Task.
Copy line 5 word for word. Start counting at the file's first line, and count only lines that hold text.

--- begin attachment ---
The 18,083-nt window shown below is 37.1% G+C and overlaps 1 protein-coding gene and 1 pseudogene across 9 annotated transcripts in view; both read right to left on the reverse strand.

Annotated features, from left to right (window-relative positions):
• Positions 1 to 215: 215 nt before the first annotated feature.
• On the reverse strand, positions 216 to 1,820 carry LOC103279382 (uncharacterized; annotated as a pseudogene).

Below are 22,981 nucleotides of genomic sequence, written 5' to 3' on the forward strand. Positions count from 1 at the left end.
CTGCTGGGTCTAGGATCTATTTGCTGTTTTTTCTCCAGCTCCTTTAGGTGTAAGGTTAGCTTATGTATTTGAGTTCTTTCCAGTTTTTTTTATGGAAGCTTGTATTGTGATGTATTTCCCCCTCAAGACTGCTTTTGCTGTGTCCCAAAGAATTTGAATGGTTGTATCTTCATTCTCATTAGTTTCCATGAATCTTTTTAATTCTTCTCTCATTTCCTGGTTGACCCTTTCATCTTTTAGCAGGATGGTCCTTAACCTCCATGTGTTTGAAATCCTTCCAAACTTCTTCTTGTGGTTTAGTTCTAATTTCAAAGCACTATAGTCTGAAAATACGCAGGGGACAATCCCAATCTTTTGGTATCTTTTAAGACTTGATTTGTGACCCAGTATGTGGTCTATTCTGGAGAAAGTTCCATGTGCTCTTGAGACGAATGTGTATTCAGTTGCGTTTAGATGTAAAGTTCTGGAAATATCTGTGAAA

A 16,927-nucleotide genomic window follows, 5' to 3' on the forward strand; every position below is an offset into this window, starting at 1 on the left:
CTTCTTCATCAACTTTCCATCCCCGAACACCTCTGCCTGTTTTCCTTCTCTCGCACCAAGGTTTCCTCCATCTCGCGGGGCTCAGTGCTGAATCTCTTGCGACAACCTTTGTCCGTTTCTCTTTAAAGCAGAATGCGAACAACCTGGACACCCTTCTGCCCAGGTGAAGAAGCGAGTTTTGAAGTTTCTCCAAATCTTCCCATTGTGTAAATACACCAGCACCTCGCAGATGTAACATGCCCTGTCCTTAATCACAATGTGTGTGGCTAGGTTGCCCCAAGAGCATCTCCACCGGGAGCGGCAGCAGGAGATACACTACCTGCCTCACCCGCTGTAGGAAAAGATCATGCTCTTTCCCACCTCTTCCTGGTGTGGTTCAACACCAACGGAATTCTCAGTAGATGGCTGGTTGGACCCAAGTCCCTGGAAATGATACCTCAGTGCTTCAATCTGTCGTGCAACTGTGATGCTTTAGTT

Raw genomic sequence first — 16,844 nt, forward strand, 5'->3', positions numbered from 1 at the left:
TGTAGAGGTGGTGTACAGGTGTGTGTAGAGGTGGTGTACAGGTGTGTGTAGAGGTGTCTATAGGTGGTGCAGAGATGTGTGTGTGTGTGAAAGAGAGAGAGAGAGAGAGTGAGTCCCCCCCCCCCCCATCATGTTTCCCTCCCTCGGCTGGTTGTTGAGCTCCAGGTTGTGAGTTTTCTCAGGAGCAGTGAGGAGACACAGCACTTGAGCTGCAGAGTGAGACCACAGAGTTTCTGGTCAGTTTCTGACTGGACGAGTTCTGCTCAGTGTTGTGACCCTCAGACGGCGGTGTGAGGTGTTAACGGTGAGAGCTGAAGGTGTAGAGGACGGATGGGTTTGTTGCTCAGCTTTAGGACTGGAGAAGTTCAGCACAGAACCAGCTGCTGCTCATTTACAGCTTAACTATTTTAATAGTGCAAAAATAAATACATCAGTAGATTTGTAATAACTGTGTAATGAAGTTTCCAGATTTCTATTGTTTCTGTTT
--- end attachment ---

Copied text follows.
Below are 22,981 nucleotides of genomic sequence, written 5' to 3' on the forward strand. Positions count from 1 at the left end.